Does The Buying Power of Dads Really Matter?

Recently several articles dealing with the role of today’s modern father and how marketers should view them popped up in my news feed. As a longtime dad blogger with a background in marketing and experience working with major brands, I have a keen interest in such information. One of the reasons I blog is to help collectively reinforce a positive image of fatherhood, and in a sense, the way marketers represent dads in their campaigns can serve as a gauge of success in regards to this.  Sometimes brands get it, and sometimes they don’t. Often the difference is the reality verses perception.

The reality, it seems, is that men place a higher value on their involvement as fathers over other more traditional functions. According to Boston College’s 2011 The New Dad Report, when it came to defining what it meant to be good father, men prioritized providing emotional support, being present, and being a teacher well above other aspects such as providing discipline and financial security.  This, of course, is a big shift from the days when being a good father was measured by merely bringing home the bacon. So too is the amount of time fathers spend with their children, a metric a Pew Study discovered has tripled since 1965.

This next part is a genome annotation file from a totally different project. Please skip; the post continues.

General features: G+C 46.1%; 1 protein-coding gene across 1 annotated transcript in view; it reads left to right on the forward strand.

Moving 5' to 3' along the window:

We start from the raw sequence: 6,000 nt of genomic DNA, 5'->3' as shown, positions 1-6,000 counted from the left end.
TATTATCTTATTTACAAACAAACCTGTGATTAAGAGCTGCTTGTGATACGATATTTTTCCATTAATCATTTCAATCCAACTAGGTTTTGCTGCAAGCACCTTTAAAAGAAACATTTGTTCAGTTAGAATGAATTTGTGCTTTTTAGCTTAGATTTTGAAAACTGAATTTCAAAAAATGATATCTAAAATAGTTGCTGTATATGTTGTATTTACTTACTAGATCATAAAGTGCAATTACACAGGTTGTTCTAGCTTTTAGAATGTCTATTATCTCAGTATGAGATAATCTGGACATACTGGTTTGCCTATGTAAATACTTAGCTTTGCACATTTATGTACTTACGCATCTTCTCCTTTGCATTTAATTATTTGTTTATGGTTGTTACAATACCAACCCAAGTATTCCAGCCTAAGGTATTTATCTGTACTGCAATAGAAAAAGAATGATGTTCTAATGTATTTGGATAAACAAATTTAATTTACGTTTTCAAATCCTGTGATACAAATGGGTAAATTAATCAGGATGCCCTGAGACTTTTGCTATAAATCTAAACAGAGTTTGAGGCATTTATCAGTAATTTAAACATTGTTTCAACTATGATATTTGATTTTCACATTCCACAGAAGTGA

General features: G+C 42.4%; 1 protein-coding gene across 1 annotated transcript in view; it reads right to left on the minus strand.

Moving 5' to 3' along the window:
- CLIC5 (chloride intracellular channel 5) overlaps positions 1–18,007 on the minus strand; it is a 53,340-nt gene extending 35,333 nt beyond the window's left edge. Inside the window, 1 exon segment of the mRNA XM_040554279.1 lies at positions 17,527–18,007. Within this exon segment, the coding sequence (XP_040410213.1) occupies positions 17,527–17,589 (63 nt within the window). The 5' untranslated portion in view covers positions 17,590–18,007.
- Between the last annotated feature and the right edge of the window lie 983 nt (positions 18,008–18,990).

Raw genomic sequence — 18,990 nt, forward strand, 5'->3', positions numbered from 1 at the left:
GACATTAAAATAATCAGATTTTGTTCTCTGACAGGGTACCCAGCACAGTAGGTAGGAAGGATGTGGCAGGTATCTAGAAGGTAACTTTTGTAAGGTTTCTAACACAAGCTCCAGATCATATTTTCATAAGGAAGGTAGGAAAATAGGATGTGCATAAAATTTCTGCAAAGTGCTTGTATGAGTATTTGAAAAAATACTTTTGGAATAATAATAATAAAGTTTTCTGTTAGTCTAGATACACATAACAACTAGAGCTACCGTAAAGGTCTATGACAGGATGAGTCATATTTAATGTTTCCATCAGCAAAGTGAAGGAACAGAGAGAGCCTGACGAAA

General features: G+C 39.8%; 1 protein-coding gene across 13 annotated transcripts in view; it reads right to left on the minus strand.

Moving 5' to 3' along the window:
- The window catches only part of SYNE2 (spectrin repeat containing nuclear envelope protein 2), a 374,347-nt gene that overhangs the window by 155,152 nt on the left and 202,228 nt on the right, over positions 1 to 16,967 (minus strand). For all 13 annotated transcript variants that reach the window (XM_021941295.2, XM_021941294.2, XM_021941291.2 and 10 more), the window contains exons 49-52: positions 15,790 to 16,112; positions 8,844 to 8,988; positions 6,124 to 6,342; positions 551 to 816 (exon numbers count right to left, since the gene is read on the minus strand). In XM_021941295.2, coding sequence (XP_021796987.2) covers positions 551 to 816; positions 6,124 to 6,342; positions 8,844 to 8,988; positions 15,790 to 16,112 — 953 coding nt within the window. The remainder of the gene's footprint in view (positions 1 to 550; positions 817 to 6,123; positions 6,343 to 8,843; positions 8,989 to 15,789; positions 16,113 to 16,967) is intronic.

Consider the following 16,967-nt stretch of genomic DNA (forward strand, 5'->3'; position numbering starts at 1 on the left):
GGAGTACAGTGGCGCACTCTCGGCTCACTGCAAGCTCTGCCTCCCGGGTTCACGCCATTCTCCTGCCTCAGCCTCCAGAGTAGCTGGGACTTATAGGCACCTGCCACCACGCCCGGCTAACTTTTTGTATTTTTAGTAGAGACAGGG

Based on these and other findings we know fathers are more involved. What then are marketers to make of this? A number of brands to include DoveSubaru, and Tide have gotten behind this movement by introducing campaigns involving dads. However, is the hype surrounding dads justified? Not necessarily says Stephanie Azzarone, founder of Child’s Play Communications and blogger at Mom Market Trends.


Breaking Dad: Say My Name

First allow me to apologize for the “Breaking Dad” portion of my title. I realize it’s a bit cliché, and thousands of dad bloggers and journalists have probably already worn it out. Hopefully, though, by the end of this you’ll agree it still applies.

By admission I was a latecomer to the television phenomena that was Breaking Bad. I resisted the hoopla for as long as I could, but left with nothing substantial to entertain us, my wife and I binged our way through all five seasons in a matter of a few weeks.

Naturally, as a father and husband I was drawn to the show’s premise: A once world-class chemist, turned teacher, manufactures methamphetamine to secure his family’s financial security after learning he is dying of cancer. Simply put, the man wanted to provide for his family, and debate me if you want, but I believe this is an inherent instinct men are wired with.

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